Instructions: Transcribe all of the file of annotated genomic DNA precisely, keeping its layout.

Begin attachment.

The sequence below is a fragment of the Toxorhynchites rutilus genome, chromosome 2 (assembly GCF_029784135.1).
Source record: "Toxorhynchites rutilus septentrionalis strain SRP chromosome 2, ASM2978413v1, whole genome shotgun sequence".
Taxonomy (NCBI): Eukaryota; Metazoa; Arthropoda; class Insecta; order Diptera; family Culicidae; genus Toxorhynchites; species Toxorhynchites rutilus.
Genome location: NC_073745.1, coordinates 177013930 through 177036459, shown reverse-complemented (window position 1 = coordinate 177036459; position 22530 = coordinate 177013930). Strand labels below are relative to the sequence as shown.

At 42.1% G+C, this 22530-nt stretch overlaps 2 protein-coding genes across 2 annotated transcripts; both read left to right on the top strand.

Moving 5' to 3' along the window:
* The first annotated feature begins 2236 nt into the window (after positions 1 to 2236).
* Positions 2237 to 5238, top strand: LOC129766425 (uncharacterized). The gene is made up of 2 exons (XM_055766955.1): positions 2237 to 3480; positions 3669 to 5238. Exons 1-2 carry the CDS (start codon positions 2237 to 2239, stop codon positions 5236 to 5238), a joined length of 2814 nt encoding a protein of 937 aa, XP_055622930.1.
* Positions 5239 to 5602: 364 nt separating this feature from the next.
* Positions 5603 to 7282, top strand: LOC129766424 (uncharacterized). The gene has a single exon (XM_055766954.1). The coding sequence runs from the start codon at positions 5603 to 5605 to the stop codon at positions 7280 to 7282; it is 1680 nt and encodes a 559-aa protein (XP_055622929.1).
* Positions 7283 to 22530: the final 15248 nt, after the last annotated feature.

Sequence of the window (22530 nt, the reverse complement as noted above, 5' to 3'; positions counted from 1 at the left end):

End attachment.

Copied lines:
The sequence below is a fragment of the Toxorhynchites rutilus genome, chromosome 2 (assembly GCF_029784135.1).
Source record: "Toxorhynchites rutilus septentrionalis strain SRP chromosome 2, ASM2978413v1, whole genome shotgun sequence".
Taxonomy (NCBI): Eukaryota; Metazoa; Arthropoda; class Insecta; order Diptera; family Culicidae; genus Toxorhynchites; species Toxorhynchites rutilus.
Genome location: NC_073745.1, coordinates 177013930 through 177036459, shown reverse-complemented (window position 1 = coordinate 177036459; position 22530 = coordinate 177013930). Strand labels below are relative to the sequence as shown.

At 42.1% G+C, this 22530-nt stretch overlaps 2 protein-coding genes across 2 annotated transcripts; both read left to right on the top strand.

Moving 5' to 3' along the window:
* The first annotated feature begins 2236 nt into the window (after positions 1 to 2236).
* Positions 2237 to 5238, top strand: LOC129766425 (uncharacterized). The gene is made up of 2 exons (XM_055766955.1): positions 2237 to 3480; positions 3669 to 5238. Exons 1-2 carry the CDS (start codon positions 2237 to 2239, stop codon positions 5236 to 5238), a joined length of 2814 nt encoding a protein of 937 aa, XP_055622930.1.
* Positions 5239 to 5602: 364 nt separating this feature from the next.
* Positions 5603 to 7282, top strand: LOC129766424 (uncharacterized). The gene has a single exon (XM_055766954.1). The coding sequence runs from the start codon at positions 5603 to 5605 to the stop codon at positions 7280 to 7282; it is 1680 nt and encodes a 559-aa protein (XP_055622929.1).
* Positions 7283 to 22530: the final 15248 nt, after the last annotated feature.

Sequence of the window (22530 nt, the reverse complement as noted above, 5' to 3'; positions counted from 1 at the left end):